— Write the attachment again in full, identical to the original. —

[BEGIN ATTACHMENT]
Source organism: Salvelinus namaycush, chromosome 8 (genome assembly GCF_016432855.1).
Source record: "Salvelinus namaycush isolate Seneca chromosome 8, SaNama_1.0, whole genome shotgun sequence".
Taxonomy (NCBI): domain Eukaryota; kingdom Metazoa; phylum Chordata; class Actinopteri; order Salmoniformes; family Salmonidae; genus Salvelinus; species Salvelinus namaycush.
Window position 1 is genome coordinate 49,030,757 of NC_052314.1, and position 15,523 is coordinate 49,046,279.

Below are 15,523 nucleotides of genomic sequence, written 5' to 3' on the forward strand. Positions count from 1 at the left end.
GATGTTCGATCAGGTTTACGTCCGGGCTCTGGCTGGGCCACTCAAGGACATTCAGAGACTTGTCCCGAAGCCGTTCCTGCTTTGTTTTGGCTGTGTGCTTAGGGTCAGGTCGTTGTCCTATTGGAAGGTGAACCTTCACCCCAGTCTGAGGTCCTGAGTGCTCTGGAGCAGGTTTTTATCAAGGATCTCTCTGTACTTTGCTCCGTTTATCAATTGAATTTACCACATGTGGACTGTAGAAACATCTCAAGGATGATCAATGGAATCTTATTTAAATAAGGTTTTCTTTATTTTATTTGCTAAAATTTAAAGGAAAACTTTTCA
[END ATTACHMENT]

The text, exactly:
Source organism: Salvelinus namaycush, chromosome 8 (genome assembly GCF_016432855.1).
Source record: "Salvelinus namaycush isolate Seneca chromosome 8, SaNama_1.0, whole genome shotgun sequence".
Taxonomy (NCBI): domain Eukaryota; kingdom Metazoa; phylum Chordata; class Actinopteri; order Salmoniformes; family Salmonidae; genus Salvelinus; species Salvelinus namaycush.
Window position 1 is genome coordinate 49,030,757 of NC_052314.1, and position 15,523 is coordinate 49,046,279.

Below are 15,523 nucleotides of genomic sequence, written 5' to 3' on the forward strand. Positions count from 1 at the left end.
GATGTTCGATCAGGTTTACGTCCGGGCTCTGGCTGGGCCACTCAAGGACATTCAGAGACTTGTCCCGAAGCCGTTCCTGCTTTGTTTTGGCTGTGTGCTTAGGGTCAGGTCGTTGTCCTATTGGAAGGTGAACCTTCACCCCAGTCTGAGGTCCTGAGTGCTCTGGAGCAGGTTTTTATCAAGGATCTCTCTGTACTTTGCTCCGTTTATCAATTGAATTTACCACATGTGGACTGTAGAAACATCTCAAGGATGATCAATGGAATCTTATTTAAATAAGGTTTTCTTTATTTTATTTGCTAAAATTTAAAGGAAAACTTTTCA